Oregon Proposes New Definition for Estheticians and Advanced Estheticians

Posted By Madilyn Moeller, Wednesday, September 6, 2023

Device used on face

By Patrick O’Brien, General Counsel, American Med Spa Association (AmSpa)

The Oregon Board of Cosmetology and the Board of Certified Advanced Estheticians have filed notices of proposed rulemaking; the purpose of the rules is to adopt a definition for what devices estheticians and certified advanced estheticians (CAE) can use. This process was prompted by a 2021 law, HB 2970, which required that the boards adopt a specific definition for “device.”

This notice of proposed rulemaking, as you can probably guess, is one of the steps in the process of officially adopting the rule. At this point in the process, the two boards have worked together and developed proposed language for the rules. The next step is soliciting public comment on the proposed language. The notices may be viewed in full for estheticians here and for CAEs here. Here is a quick review of the proposed language and provide the contact information if you would like to make a comment or attend the public hearing.

The definition for the CAE rule begins by recounting the limits on the CAE’s scope of practice: treatments that are performed on the skin and hair and that are non-ablative. It then lists lasers, intense pulsed light (IPL), and microneedling devices as being permitted to be used. It also provides guidelines for other acceptable devices. These devices must:

  1. Have the same risk and safety of laser or IPL devices;
  2. Be able to be used for non-ablative procedures on the skin and hair;
  3. Perform with one of the CAE’s other treatment modalities; and
  4. Be registered with the FDA.

The definition then goes on to require the CAE to be trained in devices they use and procedures they perform and to determine if a procedure is within their scope of practice. Oregon CAEs have a very broad scope of practice and are able to perform the following modalities: skin rejuvenation, photo rejuvenation, body contouring, dyschromia reduction, cellulite reduction, hair removal or reduction, and non-ablative tattoo removal.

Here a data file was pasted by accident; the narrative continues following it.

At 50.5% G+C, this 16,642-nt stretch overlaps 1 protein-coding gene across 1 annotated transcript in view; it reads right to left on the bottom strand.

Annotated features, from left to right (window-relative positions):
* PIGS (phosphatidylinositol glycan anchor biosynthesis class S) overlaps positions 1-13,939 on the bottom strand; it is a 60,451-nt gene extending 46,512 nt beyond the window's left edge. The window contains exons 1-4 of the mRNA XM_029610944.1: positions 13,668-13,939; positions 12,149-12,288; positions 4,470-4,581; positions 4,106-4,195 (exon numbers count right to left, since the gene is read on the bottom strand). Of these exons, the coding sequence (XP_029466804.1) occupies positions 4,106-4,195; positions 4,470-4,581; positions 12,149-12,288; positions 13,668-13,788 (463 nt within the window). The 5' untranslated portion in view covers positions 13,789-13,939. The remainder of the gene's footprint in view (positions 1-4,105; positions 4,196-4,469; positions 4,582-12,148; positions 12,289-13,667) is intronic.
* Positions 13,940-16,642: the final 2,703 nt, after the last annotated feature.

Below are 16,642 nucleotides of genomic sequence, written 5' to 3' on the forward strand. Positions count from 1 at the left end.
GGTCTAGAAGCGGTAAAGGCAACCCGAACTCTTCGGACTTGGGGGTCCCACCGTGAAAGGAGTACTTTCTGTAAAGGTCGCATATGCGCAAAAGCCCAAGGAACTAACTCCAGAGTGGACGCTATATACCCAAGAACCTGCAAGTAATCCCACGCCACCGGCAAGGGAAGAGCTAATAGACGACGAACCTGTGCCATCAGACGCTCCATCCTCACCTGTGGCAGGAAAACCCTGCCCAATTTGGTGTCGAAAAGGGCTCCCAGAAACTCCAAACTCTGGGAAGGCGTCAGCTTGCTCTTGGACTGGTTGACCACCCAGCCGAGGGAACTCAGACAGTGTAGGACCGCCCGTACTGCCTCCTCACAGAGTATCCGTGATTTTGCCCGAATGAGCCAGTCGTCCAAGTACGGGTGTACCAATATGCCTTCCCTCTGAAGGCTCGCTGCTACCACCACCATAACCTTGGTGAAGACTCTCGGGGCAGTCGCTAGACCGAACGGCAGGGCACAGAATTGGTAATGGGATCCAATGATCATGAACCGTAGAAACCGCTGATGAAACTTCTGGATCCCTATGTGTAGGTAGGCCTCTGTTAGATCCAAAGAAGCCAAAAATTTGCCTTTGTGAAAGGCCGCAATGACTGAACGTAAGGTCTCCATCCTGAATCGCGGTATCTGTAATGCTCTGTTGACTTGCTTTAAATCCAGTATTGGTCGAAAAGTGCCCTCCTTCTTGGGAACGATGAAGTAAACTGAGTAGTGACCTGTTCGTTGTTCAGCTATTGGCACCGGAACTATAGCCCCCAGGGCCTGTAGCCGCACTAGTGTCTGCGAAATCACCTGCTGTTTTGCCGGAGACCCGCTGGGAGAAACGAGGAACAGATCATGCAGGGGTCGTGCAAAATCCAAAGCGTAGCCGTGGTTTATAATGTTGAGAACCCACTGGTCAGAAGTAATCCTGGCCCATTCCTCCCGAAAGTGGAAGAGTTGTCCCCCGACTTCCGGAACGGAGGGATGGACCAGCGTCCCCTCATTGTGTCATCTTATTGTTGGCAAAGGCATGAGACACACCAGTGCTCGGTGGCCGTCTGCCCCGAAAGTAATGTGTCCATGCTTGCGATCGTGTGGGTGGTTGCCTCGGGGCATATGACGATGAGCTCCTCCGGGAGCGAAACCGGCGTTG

The definition for esthetician devices is somewhat more complex, listing both specific approved devices and prohibited devices. Estheticians are limited to performing services that do not penetrate beyond the epidermis using mechanical or electrical apparatuses. The rule lists some examples of included devices as those using galvanic current, high-frequency, microcurrents, light-emitting diode therapy or microdermabrasion. Other devices must be of the same risk and safety of the above device and able to be used for cleansing, stimulating, manipulating, exfoliating, or applying lotions or creams. Estheticians are specially prohibited from using laser, IPL, microneedling, or RF microneedling devices, as well as needle-free injectors. As above, the licensed individual is responsible for using the right sort of devices and is subject to discipline for practicing outside their scope.

With the filing of the notice, the rules are now open for public comment. Comments on both the CAE rule and the estheticians rule can be made to the Board Rules Coordinator, Samie Patnode, at samie.patnode@oha.oregon.gov. Comments are accepted now through 12 p.m. on October 9, 2023. There also will be a public hearing held on these proposed rules on September 19, 2023. The hearing is currently scheduled to take place in the Health Licensing Office Conference Room at 1430 Tandem Ave., Suite 180 in Salem, Oregon, from 9 a.m. to 3 p.m. People can also attend virtually through Microsoft Teams with details located in the notice.

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